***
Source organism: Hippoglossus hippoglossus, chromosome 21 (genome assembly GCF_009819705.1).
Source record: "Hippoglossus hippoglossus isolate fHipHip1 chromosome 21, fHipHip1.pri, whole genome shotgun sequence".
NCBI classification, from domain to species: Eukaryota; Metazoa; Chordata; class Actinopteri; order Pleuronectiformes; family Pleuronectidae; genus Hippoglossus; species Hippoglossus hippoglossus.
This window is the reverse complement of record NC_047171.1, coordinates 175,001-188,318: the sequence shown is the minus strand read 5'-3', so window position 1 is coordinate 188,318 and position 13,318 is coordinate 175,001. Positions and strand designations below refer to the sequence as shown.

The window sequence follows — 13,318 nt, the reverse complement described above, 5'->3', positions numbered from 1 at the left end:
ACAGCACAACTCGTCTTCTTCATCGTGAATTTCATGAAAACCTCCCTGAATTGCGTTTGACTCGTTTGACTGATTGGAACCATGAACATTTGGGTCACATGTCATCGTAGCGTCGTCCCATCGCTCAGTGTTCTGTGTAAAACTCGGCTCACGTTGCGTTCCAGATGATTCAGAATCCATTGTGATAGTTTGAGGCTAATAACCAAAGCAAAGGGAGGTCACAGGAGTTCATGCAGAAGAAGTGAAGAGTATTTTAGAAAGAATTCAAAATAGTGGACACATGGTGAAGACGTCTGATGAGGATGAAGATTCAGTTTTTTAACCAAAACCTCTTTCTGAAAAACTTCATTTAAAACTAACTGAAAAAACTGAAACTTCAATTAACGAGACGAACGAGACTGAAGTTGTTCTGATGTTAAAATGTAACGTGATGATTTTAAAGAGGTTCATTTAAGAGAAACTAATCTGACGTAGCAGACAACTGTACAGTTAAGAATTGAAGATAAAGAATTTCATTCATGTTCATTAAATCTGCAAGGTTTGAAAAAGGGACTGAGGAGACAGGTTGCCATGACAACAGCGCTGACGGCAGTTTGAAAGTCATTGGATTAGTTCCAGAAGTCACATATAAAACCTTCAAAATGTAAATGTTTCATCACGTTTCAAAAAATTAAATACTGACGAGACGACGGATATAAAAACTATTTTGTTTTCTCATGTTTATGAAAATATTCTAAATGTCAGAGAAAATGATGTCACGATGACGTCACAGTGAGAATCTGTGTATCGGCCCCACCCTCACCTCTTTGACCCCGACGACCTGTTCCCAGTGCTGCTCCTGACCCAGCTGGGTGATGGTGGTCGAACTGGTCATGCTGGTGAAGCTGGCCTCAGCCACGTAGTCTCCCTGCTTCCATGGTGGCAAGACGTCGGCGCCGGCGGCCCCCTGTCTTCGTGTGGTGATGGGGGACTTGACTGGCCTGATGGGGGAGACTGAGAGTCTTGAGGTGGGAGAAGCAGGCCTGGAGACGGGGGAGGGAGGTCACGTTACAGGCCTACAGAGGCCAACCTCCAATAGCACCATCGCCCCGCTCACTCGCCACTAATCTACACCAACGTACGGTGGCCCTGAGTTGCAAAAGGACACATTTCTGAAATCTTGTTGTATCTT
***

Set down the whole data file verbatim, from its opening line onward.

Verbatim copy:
Source organism: Hippoglossus hippoglossus, chromosome 21 (genome assembly GCF_009819705.1).
Source record: "Hippoglossus hippoglossus isolate fHipHip1 chromosome 21, fHipHip1.pri, whole genome shotgun sequence".
NCBI classification, from domain to species: Eukaryota; Metazoa; Chordata; class Actinopteri; order Pleuronectiformes; family Pleuronectidae; genus Hippoglossus; species Hippoglossus hippoglossus.
This window is the reverse complement of record NC_047171.1, coordinates 175,001-188,318: the sequence shown is the minus strand read 5'-3', so window position 1 is coordinate 188,318 and position 13,318 is coordinate 175,001. Positions and strand designations below refer to the sequence as shown.

The window sequence follows — 13,318 nt, the reverse complement described above, 5'->3', positions numbered from 1 at the left end:
ACAGCACAACTCGTCTTCTTCATCGTGAATTTCATGAAAACCTCCCTGAATTGCGTTTGACTCGTTTGACTGATTGGAACCATGAACATTTGGGTCACATGTCATCGTAGCGTCGTCCCATCGCTCAGTGTTCTGTGTAAAACTCGGCTCACGTTGCGTTCCAGATGATTCAGAATCCATTGTGATAGTTTGAGGCTAATAACCAAAGCAAAGGGAGGTCACAGGAGTTCATGCAGAAGAAGTGAAGAGTATTTTAGAAAGAATTCAAAATAGTGGACACATGGTGAAGACGTCTGATGAGGATGAAGATTCAGTTTTTTAACCAAAACCTCTTTCTGAAAAACTTCATTTAAAACTAACTGAAAAAACTGAAACTTCAATTAACGAGACGAACGAGACTGAAGTTGTTCTGATGTTAAAATGTAACGTGATGATTTTAAAGAGGTTCATTTAAGAGAAACTAATCTGACGTAGCAGACAACTGTACAGTTAAGAATTGAAGATAAAGAATTTCATTCATGTTCATTAAATCTGCAAGGTTTGAAAAAGGGACTGAGGAGACAGGTTGCCATGACAACAGCGCTGACGGCAGTTTGAAAGTCATTGGATTAGTTCCAGAAGTCACATATAAAACCTTCAAAATGTAAATGTTTCATCACGTTTCAAAAAATTAAATACTGACGAGACGACGGATATAAAAACTATTTTGTTTTCTCATGTTTATGAAAATATTCTAAATGTCAGAGAAAATGATGTCACGATGACGTCACAGTGAGAATCTGTGTATCGGCCCCACCCTCACCTCTTTGACCCCGACGACCTGTTCCCAGTGCTGCTCCTGACCCAGCTGGGTGATGGTGGTCGAACTGGTCATGCTGGTGAAGCTGGCCTCAGCCACGTAGTCTCCCTGCTTCCATGGTGGCAAGACGTCGGCGCCGGCGGCCCCCTGTCTTCGTGTGGTGATGGGGGACTTGACTGGCCTGATGGGGGAGACTGAGAGTCTTGAGGTGGGAGAAGCAGGCCTGGAGACGGGGGAGGGAGGTCACGTTACAGGCCTACAGAGGCCAACCTCCAATAGCACCATCGCCCCGCTCACTCGCCACTAATCTACACCAACGTACGGTGGCCCTGAGTTGCAAAAGGACACATTTCTGAAATCTTGTTGTATCTT